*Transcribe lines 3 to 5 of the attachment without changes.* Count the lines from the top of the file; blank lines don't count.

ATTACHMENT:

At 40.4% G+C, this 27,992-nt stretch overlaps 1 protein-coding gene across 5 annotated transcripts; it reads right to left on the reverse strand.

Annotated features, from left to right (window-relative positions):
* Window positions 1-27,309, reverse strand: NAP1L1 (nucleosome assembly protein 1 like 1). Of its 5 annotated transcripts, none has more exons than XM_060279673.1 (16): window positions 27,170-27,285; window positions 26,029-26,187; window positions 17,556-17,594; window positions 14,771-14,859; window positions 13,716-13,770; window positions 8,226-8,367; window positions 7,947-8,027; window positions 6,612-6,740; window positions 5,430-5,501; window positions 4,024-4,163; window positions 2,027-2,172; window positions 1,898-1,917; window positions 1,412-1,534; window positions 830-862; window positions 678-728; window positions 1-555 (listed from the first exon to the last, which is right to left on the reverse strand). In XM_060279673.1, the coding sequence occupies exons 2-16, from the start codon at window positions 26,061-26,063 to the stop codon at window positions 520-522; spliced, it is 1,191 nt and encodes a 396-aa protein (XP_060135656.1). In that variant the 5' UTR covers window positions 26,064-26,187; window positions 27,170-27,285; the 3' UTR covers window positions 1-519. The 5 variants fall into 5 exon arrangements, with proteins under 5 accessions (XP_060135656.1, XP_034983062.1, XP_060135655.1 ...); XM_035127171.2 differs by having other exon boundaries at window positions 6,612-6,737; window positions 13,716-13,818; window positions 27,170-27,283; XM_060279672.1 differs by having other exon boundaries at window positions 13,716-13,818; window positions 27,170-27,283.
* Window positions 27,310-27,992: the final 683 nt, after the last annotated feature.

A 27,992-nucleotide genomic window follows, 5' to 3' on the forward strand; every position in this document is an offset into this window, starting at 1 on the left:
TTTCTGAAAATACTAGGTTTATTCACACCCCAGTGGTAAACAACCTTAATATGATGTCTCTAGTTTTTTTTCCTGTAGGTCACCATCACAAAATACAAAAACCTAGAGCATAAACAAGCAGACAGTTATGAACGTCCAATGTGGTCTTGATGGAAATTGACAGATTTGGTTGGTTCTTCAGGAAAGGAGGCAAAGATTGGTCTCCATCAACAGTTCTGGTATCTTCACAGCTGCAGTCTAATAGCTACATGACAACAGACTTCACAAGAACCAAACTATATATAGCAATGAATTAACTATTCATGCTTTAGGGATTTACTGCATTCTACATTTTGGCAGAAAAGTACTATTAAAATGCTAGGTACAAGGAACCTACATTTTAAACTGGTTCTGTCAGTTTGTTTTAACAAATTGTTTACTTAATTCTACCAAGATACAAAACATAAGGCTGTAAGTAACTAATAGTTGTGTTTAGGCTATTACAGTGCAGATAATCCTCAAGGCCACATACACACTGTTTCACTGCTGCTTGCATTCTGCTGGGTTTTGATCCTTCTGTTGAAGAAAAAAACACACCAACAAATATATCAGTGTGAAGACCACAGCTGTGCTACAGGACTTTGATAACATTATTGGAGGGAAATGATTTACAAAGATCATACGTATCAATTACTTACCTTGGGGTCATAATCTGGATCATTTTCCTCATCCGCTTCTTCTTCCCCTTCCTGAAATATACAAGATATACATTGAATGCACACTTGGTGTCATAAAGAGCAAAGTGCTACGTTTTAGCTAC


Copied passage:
* Window positions 1-27,309, reverse strand: NAP1L1 (nucleosome assembly protein 1 like 1). Of its 5 annotated transcripts, none has more exons than XM_060279673.1 (16): window positions 27,170-27,285; window positions 26,029-26,187; window positions 17,556-17,594; window positions 14,771-14,859; window positions 13,716-13,770; window positions 8,226-8,367; window positions 7,947-8,027; window positions 6,612-6,740; window positions 5,430-5,501; window positions 4,024-4,163; window positions 2,027-2,172; window positions 1,898-1,917; window positions 1,412-1,534; window positions 830-862; window positions 678-728; window positions 1-555 (listed from the first exon to the last, which is right to left on the reverse strand). In XM_060279673.1, the coding sequence occupies exons 2-16, from the start codon at window positions 26,061-26,063 to the stop codon at window positions 520-522; spliced, it is 1,191 nt and encodes a 396-aa protein (XP_060135656.1). In that variant the 5' UTR covers window positions 26,064-26,187; window positions 27,170-27,285; the 3' UTR covers window positions 1-519. The 5 variants fall into 5 exon arrangements, with proteins under 5 accessions (XP_060135656.1, XP_034983062.1, XP_060135655.1 ...); XM_035127171.2 differs by having other exon boundaries at window positions 6,612-6,737; window positions 13,716-13,818; window positions 27,170-27,283; XM_060279672.1 differs by having other exon boundaries at window positions 13,716-13,818; window positions 27,170-27,283.
* Window positions 27,310-27,992: the final 683 nt, after the last annotated feature.

A 27,992-nucleotide genomic window follows, 5' to 3' on the forward strand; every position in this document is an offset into this window, starting at 1 on the left: